Where is the posterior parietal cortex?
The posterior parietal cortex comprises the region of the parietal cortex that is posterior to the primary somatosensory cortex and its adjacent sulcus, the postcentral sulcus. The posterior parietal cortex itself is divided into an upper and lower portion: the superior parietal lobule and inferior parietal lobule, respectively. These two lobules are separated from one another by a sulcus called the intraparietal sulcus.
What is the posterior parietal cortex and what does it do?
The posterior parietal cortex receives input from a collection of sensory areas as well as a variety of other regions of the brain, and is thought to integrate that input to facilitate the execution of functions that require diverse information. It has been associated with a number of these functions, which are sometimes called "higher-order" functions; it is probably best known, however, for its role in attention.
Through attempts to find the brain regions that facilitate attention, researchers have identified two attention-related networks that involve the posterior parietal cortex; these are termed the dorsal and ventral fronto-parietal systems. The dorsal system is found in both cerebral hemispheres and includes areas of the superior parietal lobule and intraparietal sulcus as well as a region of the frontal cortex that is involved in eye movements and visual perception known as the frontal eye field. The dorsal system is thought to be involved with what is known as "endogenous attention," which involves attention that is directed based on individual goals or desires. For example, if you are attempting to focus your attention to read this article, you are utilizing endogenous attention.
The ventral system is found primarily in the right cerebral hemisphere and includes the area where the temporal and parietal lobes meet (the temporo-parietal junction), the intraparietal sulcus, and areas of the frontal cortex. The ventral system seems to be involved more in what is termed "exogenous attention," or attention that is directed towards external stimuli that are not being attended to by endogenous attentional processes. For example, if you were reading this article in a library and someone a few tables over shouted, breaking the complete silence of the room, you would suddenly and reflexively direct your attention to the person who shouted. This type of attention is not associated with your own goals or desires, and falls under the rubric of exogenous attention.
The importance of the posterior parietal cortex to attention is perhaps best exemplified by a condition that can occur after damage to the posterior parietal cortex known as hemispatial or contralateral neglect. Hemispatial neglect is most frequently associated with damage to the posterior parietal cortex in the right cerebral hemisphere (due to stroke, head trauma, etc.), after which the patient ceases to devote attention to the left side of their body and visual field. These patients can act as if they don't perceive anything in a certain part of their visual field; if asked to draw a picture, they will often not include a significant portion (up to half) of the item drawn, they may eat only about half of the food off of a plate, and shave or put makeup on only half of their face. Some patients may even deny that part of their body on the neglected side is theirs in an attempt to reject the idea that they are suffering from a neurological condition.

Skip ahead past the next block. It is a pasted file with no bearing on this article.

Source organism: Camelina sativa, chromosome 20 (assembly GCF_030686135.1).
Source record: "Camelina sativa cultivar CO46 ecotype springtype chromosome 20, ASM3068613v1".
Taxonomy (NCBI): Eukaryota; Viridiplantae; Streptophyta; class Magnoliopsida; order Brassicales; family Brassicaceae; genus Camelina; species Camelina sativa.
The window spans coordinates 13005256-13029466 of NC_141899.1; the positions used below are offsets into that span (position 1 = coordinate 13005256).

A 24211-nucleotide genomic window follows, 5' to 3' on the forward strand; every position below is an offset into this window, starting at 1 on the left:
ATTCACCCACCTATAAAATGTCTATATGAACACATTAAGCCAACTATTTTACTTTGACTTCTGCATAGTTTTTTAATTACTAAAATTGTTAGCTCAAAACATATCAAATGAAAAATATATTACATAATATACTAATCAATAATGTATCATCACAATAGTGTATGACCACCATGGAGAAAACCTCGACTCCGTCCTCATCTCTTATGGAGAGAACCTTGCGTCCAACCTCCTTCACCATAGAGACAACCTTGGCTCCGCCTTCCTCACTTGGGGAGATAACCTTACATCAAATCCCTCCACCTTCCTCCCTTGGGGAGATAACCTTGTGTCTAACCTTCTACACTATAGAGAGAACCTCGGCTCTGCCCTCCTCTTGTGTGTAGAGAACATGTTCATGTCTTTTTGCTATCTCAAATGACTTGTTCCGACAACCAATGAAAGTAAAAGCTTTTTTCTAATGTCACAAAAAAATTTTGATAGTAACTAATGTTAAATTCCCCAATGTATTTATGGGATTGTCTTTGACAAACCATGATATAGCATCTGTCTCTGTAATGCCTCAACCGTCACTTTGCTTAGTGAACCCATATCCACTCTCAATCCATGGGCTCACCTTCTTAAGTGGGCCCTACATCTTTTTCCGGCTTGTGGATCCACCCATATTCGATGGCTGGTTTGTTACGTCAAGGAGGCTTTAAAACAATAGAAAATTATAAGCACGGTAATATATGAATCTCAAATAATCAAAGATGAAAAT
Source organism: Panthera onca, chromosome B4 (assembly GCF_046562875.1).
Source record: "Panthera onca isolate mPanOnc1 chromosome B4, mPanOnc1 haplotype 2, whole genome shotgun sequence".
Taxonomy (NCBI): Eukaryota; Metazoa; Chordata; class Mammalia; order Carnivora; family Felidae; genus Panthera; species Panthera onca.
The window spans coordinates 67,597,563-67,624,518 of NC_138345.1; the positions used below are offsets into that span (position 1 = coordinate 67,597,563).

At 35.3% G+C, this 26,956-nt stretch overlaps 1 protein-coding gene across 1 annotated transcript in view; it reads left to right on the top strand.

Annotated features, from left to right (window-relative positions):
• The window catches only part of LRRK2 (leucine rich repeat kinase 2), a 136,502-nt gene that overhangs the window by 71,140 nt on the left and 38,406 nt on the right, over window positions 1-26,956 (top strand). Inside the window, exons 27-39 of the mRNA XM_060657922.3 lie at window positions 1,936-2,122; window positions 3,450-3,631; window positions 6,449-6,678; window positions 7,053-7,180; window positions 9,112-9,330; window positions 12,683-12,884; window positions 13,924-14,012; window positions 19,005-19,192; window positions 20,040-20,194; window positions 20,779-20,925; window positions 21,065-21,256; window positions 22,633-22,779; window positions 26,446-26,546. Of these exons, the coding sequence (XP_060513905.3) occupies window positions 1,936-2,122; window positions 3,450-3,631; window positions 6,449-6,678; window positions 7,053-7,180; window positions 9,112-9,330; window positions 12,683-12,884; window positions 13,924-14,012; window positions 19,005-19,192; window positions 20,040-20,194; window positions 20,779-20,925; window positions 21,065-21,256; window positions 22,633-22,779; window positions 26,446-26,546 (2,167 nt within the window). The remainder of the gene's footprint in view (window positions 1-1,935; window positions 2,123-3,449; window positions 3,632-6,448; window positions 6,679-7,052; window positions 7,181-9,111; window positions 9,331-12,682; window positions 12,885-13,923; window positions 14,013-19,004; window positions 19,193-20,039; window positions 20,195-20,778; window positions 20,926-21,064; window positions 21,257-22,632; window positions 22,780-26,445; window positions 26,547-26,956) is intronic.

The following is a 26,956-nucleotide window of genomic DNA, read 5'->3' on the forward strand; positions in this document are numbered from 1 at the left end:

The posterior parietal cortex is also believed to be involved in some aspects of motor function, such as planning movements and integrating visual information with movement to facilitate actions like reaching and grasping. Additionally, regions of the posterior parietal cortex are thought to contain neurons called mirror neurons, which are activated not only when a particular action is performed but also when someone else is observed performing the same action. The true function of mirror neurons is yet to be determined. Some hypothesize that they are important to allowing us to learn by imitation, or even for understanding the actions of others; but there are also many who are critical of these hypotheses, arguing they are too speculative and lacking evidential support.
Additionally, the posterior parietal cortex is thought to be involved in language as well as the ability to understand numbers and arithmetic. Thus, its functions span a large spectrum ranging from attention to movement to number processing. Research is still being done to better understand the role of the posterior parietal cortex in these actions and others. What is known about the posterior parietal cortex already, however, makes it one of the more intriguing areas in the brain.
Caspers S, Amunts K, Zilles K. Posterior Parietal Cortex: Multimodal Association Cortex. JK Mai and G Paxinos (Eds.). 2012; Elsevier, New York.